The report also calls for improving the engagement of carers of people with dementia.

Ms Bennett says carers should be viewed as an essential partner in the care of the patient during their hospital stay.

“Often the carers are excluded from consultations and decisions and really the carer will often provide real insight and enable better management of people who are in hospital settings.”

The report details strategies such as providing alternative care to antipsychotic drugs and reducing avoidable hospital admissions.

It also suggests adapting the physical hospital environment to reduce distractions and to help orientate patients with dementia in a bid to decrease their distress.

Ms Bennett says there are some common sense design approaches that can alleviate the discomfort people with dementia often feel during their hospital stay.

“We know when you’ve got floor coverings that are patterned, it often creates a level of confusion for people who have dementia around where they should step,” she says.

“For instance, if there’s a dark colour sitting on the background of a lighter colour they will see that as a hole in the floor - it’s understanding how a person with dementia would perceive their physical environment.

“If there’s too much white space in a bathroom, it can be very confusing for people to distinguish between different objects - the toilet, the basin, the shower and so you might need to provide some bright and solid colours that enable people to make that distinction.

“There is a science to this and it has been studied. We do now have a way of recommending physical environments that are more conducive to people with dementia.”

While a handful of health services nation-wide are leading the way in implementing initiatives to address the issues, Ms Bennett says much more needs to be done.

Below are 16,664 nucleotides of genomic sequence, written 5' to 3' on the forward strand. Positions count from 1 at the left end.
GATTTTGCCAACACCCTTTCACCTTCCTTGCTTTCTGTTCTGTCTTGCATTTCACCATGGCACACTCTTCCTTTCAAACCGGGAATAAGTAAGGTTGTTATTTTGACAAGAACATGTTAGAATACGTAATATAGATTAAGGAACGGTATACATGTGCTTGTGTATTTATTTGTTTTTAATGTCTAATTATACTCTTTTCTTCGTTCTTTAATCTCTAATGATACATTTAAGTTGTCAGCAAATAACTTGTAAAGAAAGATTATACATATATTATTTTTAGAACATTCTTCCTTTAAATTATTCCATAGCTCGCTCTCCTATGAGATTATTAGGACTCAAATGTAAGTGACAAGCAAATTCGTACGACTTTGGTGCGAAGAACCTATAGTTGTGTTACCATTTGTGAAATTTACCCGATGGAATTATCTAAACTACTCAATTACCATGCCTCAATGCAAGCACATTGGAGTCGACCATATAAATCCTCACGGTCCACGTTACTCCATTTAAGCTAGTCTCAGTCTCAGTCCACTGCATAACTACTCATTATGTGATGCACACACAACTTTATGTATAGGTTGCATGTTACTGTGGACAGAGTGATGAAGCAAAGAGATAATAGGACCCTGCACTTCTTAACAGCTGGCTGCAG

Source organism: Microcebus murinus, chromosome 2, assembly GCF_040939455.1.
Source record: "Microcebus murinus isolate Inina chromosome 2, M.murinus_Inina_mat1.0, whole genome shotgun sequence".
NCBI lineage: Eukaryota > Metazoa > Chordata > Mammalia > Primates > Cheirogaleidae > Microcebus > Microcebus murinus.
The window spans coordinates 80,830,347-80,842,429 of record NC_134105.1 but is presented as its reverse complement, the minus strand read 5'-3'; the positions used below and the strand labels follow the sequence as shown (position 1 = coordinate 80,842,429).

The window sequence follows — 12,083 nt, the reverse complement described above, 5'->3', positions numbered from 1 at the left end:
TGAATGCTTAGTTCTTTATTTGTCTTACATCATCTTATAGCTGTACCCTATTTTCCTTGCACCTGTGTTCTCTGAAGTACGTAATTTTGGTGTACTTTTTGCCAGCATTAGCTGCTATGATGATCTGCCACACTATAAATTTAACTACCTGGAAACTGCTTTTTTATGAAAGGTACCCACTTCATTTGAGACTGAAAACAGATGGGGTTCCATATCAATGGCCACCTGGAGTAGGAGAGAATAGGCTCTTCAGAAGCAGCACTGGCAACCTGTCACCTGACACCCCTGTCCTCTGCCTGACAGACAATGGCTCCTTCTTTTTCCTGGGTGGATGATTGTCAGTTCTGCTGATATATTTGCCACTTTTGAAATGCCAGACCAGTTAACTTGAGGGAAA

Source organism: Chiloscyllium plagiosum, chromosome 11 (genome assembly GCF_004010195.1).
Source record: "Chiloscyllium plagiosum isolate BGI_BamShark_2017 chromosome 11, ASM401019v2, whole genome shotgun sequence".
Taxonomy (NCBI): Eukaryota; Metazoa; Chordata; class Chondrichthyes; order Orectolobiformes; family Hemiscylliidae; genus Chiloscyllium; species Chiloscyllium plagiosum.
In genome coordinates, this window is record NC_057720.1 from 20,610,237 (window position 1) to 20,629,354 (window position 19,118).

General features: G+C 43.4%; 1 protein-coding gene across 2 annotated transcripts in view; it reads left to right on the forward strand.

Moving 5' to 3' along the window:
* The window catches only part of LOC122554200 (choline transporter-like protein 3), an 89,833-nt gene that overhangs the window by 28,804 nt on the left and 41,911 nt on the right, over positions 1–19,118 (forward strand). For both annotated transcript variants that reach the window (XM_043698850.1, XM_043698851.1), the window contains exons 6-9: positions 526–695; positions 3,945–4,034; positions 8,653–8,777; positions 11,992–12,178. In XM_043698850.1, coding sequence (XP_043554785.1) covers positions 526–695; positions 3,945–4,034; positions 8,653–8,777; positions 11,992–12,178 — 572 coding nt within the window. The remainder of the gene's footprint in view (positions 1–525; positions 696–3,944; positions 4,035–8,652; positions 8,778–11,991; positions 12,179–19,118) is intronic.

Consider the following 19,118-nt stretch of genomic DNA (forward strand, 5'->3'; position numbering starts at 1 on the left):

“We need to see some more sustained, consistent commitment and leadership by hospitals, by the health professions, by the government to ensure that we’re getting appropriate care for people in those settings.”

With almost 343,000 people in Australia now living with dementia and that number expected to exceed 900,000 by 2050, improving dementia care in hospitals is vital, Ms Bennett says.

“Our hospitals are going to be increasingly filled with people with dementia,” she says.

“We assume that people will just fit in to the environments that we provide and when it comes to people with dementia quite clearly they are not comfortable in those environments.

“It creates problems because if you’re sent to hospital for a range of health conditions you might find you end up with even more problems and, in fact, that’s what usually happens.

“If people want to stay in the community, it’s important that we enable them to prolong or delay the onset of the more severe symptoms of dementia so that they can maintain a quality of life in the community - where most people really want to be.”


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Karen Keast

Karen Keast is a freelance health journalist who writes news and feature articles for HealthTimes.

Karen regularly writes for some of Australia’s leading health news websites and magazines.  In a media career spanning 20 years, Karen has worked as a senior journalist in newspapers and television. She has covered the grind of daily news and worked as a politics reporter at countless state and federal elections.

Since venturing into freelance writing five years ago, Karen has found her niche in writing about the health sector for editors, businesses and corporations.

Karen has interviewed the heads of peak health organisations in Australia and overseas, and written hundreds of news and feature articles covering the dedicated work of health professionals who tread the corridors of hospitals and health services, universities, aged care facilities and practices, day in and day out.

Follow Karen Keast on Twitter @stylemywords